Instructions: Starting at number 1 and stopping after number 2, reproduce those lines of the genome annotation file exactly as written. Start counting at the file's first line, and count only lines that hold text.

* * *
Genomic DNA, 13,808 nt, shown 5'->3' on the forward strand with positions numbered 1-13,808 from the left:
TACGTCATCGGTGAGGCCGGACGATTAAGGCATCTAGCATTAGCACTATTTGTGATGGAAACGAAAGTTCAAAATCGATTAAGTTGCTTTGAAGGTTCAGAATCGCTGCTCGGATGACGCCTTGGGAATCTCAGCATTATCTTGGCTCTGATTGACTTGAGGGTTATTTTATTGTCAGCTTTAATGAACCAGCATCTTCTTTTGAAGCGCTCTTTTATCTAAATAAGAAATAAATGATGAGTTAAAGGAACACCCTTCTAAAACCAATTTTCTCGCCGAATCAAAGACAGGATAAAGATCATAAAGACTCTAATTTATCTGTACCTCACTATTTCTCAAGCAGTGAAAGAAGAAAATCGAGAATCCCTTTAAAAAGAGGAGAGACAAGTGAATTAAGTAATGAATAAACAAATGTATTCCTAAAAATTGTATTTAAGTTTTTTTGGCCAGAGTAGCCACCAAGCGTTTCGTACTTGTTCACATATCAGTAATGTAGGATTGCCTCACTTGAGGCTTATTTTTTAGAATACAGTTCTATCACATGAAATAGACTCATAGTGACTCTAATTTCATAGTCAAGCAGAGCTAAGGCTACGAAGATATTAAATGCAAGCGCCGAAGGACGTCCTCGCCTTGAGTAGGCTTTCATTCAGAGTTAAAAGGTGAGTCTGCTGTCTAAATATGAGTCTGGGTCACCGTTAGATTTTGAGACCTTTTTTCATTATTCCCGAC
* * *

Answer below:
Genomic DNA, 13,808 nt, shown 5'->3' on the forward strand with positions numbered 1-13,808 from the left:
TACGTCATCGGTGAGGCCGGACGATTAAGGCATCTAGCATTAGCACTATTTGTGATGGAAACGAAAGTTCAAAATCGATTAAGTTGCTTTGAAGGTTCAGAATCGCTGCTCGGATGACGCCTTGGGAATCTCAGCATTATCTTGGCTCTGATTGACTTGAGGGTTATTTTATTGTCAGCTTTAATGAACCAGCATCTTCTTTTGAAGCGCTCTTTTATCTAAATAAGAAATAAATGATGAGTTAAAGGAACACCCTTCTAAAACCAATTTTCTCGCCGAATCAAAGACAGGATAAAGATCATAAAGACTCTAATTTATCTGTACCTCACTATTTCTCAAGCAGTGAAAGAAGAAAATCGAGAATCCCTTTAAAAAGAGGAGAGACAAGTGAATTAAGTAATGAATAAACAAATGTATTCCTAAAAATTGTATTTAAGTTTTTTTGGCCAGAGTAGCCACCAAGCGTTTCGTACTTGTTCACATATCAGTAATGTAGGATTGCCTCACTTGAGGCTTATTTTTTAGAATACAGTTCTATCACATGAAATAGACTCATAGTGACTCTAATTTCATAGTCAAGCAGAGCTAAGGCTACGAAGATATTAAATGCAAGCGCCGAAGGACGTCCTCGCCTTGAGTAGGCTTTCATTCAGAGTTAAAAGGTGAGTCTGCTGTCTAAATATGAGTCTGGGTCACCGTTAGATTTTGAGACCTTTTTTCATTATTCCCGAC